This little girl was upset about her cat dying. Her teacher wanted to help and invited her to tell her classmates about it. When the girl refused, the teacher was worried and talked to the mother.
But this teacher's actions were deeply insensitive. She should have recognised that some feelings are simply too raw and new to be shared.
In principle, I am all in favour of schools helping children to recognise their feelings and to understand how these feelings make them think and behave. It's a great tool for later life, and can work miracles in situations like nurture groups where troubled youngsters are helped to control their anger and become aware of others.
But lately I've seen some teaching that has made me cringe at its crassness and have started to fear that a lot of work on emotional literacy is turning out to have all the depth and subtlety of computer emoticons.
A psychoanalyst, Darian Leader, writes in his new book, The New Black: Mourning, Melancholia and Depression, that teaching emotional literacy "is sadly tantamount to brainwashing, in the sense that it imposes a language on the individual and coerces them to use it in place of their own unique ways of expressing themselves".
And, alas, he has a point. Because if children only learn to label themselves with feelings like "happy" or "sad", without also coming to understand that they are complex individuals, they will have been given a very limited idea of who they really are. Leader's prescription is more exposure to literature, drama and art, which present the human experience in rich and varied ways.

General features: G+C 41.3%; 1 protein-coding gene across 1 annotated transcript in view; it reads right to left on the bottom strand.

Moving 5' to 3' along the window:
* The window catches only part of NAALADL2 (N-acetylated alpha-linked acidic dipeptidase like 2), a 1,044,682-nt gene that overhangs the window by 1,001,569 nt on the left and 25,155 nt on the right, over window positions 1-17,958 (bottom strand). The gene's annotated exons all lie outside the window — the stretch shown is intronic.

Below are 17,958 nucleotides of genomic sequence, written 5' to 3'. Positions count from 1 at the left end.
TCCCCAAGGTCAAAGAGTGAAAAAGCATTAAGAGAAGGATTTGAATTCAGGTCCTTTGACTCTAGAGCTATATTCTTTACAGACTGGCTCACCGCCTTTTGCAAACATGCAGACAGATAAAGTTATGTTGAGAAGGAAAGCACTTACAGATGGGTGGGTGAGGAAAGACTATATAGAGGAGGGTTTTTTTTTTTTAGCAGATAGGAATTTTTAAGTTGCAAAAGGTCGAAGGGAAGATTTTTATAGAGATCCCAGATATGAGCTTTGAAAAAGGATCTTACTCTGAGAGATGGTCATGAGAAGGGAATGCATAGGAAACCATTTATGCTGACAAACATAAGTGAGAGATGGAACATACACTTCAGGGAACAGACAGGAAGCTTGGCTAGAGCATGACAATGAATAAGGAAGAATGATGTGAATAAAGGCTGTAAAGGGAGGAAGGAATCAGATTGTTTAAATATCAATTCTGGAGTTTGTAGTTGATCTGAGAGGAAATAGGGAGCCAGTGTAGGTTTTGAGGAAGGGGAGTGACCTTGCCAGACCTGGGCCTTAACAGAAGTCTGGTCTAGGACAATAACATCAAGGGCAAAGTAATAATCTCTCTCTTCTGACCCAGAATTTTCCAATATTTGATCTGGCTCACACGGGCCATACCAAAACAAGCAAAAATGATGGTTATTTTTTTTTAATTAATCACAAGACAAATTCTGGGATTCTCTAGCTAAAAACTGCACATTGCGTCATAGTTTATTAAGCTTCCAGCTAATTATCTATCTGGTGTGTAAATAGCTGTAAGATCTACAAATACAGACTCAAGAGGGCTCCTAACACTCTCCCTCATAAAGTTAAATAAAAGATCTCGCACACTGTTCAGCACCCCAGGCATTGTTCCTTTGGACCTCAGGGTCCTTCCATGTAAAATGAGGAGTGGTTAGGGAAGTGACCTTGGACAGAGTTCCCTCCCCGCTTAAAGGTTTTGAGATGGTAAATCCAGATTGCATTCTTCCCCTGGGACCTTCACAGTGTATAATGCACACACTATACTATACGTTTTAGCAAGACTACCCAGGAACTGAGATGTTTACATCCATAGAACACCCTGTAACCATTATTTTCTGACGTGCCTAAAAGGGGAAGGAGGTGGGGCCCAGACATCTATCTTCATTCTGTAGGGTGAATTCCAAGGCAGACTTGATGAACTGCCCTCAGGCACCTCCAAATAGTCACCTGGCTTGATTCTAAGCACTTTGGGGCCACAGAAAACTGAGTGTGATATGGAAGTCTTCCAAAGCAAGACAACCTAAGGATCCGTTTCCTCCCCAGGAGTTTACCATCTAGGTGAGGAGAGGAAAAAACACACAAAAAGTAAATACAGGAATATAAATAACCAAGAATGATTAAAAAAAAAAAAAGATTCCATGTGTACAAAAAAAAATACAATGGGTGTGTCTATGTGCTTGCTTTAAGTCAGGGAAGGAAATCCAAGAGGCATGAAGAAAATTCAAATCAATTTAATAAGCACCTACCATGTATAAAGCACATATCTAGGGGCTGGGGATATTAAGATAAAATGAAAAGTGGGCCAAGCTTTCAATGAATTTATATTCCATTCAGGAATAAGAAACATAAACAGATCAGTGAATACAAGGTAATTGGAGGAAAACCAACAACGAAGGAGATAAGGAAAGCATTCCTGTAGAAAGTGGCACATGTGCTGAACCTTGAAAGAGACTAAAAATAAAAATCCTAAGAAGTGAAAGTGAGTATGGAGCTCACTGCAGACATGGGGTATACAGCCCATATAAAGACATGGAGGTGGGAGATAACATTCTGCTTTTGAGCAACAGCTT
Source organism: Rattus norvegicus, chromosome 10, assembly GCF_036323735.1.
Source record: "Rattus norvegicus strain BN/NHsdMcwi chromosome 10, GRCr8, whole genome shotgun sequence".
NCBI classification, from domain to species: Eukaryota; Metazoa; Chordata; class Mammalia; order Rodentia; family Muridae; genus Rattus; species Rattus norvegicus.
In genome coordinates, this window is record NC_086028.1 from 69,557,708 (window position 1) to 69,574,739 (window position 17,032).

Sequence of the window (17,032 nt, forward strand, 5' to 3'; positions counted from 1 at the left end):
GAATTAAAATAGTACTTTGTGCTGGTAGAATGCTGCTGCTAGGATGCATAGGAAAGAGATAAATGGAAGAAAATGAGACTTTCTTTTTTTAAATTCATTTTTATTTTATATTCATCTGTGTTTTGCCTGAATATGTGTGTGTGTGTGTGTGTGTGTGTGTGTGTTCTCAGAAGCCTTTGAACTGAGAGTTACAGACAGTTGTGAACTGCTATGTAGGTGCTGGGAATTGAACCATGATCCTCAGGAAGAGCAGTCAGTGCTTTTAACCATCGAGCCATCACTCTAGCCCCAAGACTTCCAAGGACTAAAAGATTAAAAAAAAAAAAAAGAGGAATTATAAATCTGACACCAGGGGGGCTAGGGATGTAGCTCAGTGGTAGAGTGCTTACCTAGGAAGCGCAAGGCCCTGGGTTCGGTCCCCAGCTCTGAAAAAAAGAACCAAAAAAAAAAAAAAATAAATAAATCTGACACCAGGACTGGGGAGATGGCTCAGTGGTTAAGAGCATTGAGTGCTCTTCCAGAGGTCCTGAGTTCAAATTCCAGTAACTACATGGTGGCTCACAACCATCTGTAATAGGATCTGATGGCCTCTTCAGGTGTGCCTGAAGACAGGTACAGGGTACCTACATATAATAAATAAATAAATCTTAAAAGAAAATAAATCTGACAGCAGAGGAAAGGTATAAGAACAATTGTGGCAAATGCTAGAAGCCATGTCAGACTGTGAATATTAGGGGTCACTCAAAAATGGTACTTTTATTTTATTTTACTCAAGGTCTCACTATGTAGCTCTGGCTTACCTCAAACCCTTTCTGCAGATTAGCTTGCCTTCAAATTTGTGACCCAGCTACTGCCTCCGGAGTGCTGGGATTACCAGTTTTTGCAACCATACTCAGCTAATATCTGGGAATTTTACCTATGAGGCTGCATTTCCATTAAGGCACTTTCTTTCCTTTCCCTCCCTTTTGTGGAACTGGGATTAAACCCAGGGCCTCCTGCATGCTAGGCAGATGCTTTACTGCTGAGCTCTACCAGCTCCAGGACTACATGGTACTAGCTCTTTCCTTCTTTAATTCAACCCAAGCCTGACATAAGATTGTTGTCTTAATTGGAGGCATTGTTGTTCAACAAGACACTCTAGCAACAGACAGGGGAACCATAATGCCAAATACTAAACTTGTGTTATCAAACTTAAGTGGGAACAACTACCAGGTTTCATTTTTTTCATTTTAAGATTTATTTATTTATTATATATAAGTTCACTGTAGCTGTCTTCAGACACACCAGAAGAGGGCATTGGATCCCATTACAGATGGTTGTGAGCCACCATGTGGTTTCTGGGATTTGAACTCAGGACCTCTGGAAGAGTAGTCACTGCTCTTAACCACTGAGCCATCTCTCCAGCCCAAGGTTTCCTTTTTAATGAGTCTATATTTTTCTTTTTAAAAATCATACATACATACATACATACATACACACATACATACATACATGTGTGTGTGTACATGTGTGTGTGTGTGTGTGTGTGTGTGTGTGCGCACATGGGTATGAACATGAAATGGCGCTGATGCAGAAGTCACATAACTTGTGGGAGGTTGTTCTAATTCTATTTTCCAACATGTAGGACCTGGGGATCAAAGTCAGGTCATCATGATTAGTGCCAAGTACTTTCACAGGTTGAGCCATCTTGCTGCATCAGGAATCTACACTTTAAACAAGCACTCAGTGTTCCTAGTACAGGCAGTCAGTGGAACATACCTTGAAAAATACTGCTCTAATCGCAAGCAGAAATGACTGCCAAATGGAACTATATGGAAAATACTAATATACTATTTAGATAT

Children at schools these days are brainwashed into worshipping the great self-obsessed god of American-style therapy rather than being taught properly about the world they live in or actually learning things – such as, for example, how to cope with life's challenges and develop resilience. Ask your child's teacher whether she has sought any help for the bad case of emotional diarrhoea she is clearly suffering with...
Edwin Webb, Swansea
Tell this teacher it is none of her business. Give your daughter lots of cuddles. Tell her you are sad too, and that you are both sad because you loved the cat so much.
Henrietta Dagley, London SW1
Young children usually talk about the loss of a pet with someone very close and might need time before being ready to talk. It may be helpful to think about "zones of communication". The "intimate zone" is when you are one to one in very close proximity; the "personal zone" is still close and one to one; a small group, sitting in a circle, is the "social zone" where you discuss everyday things but not emotional matters; a larger group is the "public zone" where there is very little communication. Aged seven she'd be more likely to talk to her mother about her sadness and it sounds as if she is doing that.
Susan Monson, Wiltshire
Next Week's Quandary
Dear Hilary, What books should children be studying for GCSE and A-level English? I read that one of the exam boards is now going to choose texts inspired by Richard and Judy's book club, but I can already see from what my children are doing that classic texts are being squeezed out by modern fiction. This seems like yet more dumbing down.
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